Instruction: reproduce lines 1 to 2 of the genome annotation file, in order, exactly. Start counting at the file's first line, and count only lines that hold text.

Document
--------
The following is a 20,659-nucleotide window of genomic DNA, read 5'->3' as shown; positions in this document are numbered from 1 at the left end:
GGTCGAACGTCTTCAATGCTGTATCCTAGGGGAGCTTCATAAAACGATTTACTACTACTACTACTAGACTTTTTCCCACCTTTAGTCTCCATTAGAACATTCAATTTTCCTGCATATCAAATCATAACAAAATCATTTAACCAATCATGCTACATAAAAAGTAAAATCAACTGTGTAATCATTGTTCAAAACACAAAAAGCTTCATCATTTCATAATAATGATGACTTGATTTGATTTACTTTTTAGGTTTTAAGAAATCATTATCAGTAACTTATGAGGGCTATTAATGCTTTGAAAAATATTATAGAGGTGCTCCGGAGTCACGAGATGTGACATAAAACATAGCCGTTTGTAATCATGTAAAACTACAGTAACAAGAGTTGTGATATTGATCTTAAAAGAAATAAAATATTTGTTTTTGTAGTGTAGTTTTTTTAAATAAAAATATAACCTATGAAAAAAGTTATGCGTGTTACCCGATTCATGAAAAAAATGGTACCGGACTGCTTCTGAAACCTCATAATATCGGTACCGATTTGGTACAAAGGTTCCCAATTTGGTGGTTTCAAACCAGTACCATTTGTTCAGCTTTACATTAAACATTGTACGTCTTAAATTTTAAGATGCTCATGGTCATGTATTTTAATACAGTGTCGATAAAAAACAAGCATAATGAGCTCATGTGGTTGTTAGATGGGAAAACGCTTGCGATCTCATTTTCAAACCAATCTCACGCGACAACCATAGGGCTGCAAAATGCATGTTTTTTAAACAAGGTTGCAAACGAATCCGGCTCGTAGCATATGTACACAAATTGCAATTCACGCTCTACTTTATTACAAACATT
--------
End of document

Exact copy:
The following is a 20,659-nucleotide window of genomic DNA, read 5'->3' as shown; positions in this document are numbered from 1 at the left end:
GGTCGAACGTCTTCAATGCTGTATCCTAGGGGAGCTTCATAAAACGATTTACTACTACTACTACTAGACTTTTTCCCACCTTTAGTCTCCATTAGAACATTCAATTTTCCTGCATATCAAATCATAACAAAATCATTTAACCAATCATGCTACATAAAAAGTAAAATCAACTGTGTAATCATTGTTCAAAACACAAAAAGCTTCATCATTTCATAATAATGATGACTTGATTTGATTTACTTTTTAGGTTTTAAGAAATCATTATCAGTAACTTATGAGGGCTATTAATGCTTTGAAAAATATTATAGAGGTGCTCCGGAGTCACGAGATGTGACATAAAACATAGCCGTTTGTAATCATGTAAAACTACAGTAACAAGAGTTGTGATATTGATCTTAAAAGAAATAAAATATTTGTTTTTGTAGTGTAGTTTTTTTAAATAAAAATATAACCTATGAAAAAAGTTATGCGTGTTACCCGATTCATGAAAAAAATGGTACCGGACTGCTTCTGAAACCTCATAATATCGGTACCGATTTGGTACAAAGGTTCCCAATTTGGTGGTTTCAAACCAGTACCATTTGTTCAGCTTTACATTAAACATTGTACGTCTTAAATTTTAAGATGCTCATGGTCATGTATTTTAATACAGTGTCGATAAAAAACAAGCATAATGAGCTCATGTGGTTGTTAGATGGGAAAACGCTTGCGATCTCATTTTCAAACCAATCTCACGCGACAACCATAGGGCTGCAAAATGCATGTTTTTTAAACAAGGTTGCAAACGAATCCGGCTCGTAGCATATGTACACAAATTGCAATTCACGCTCTACTTTATTACAAACATT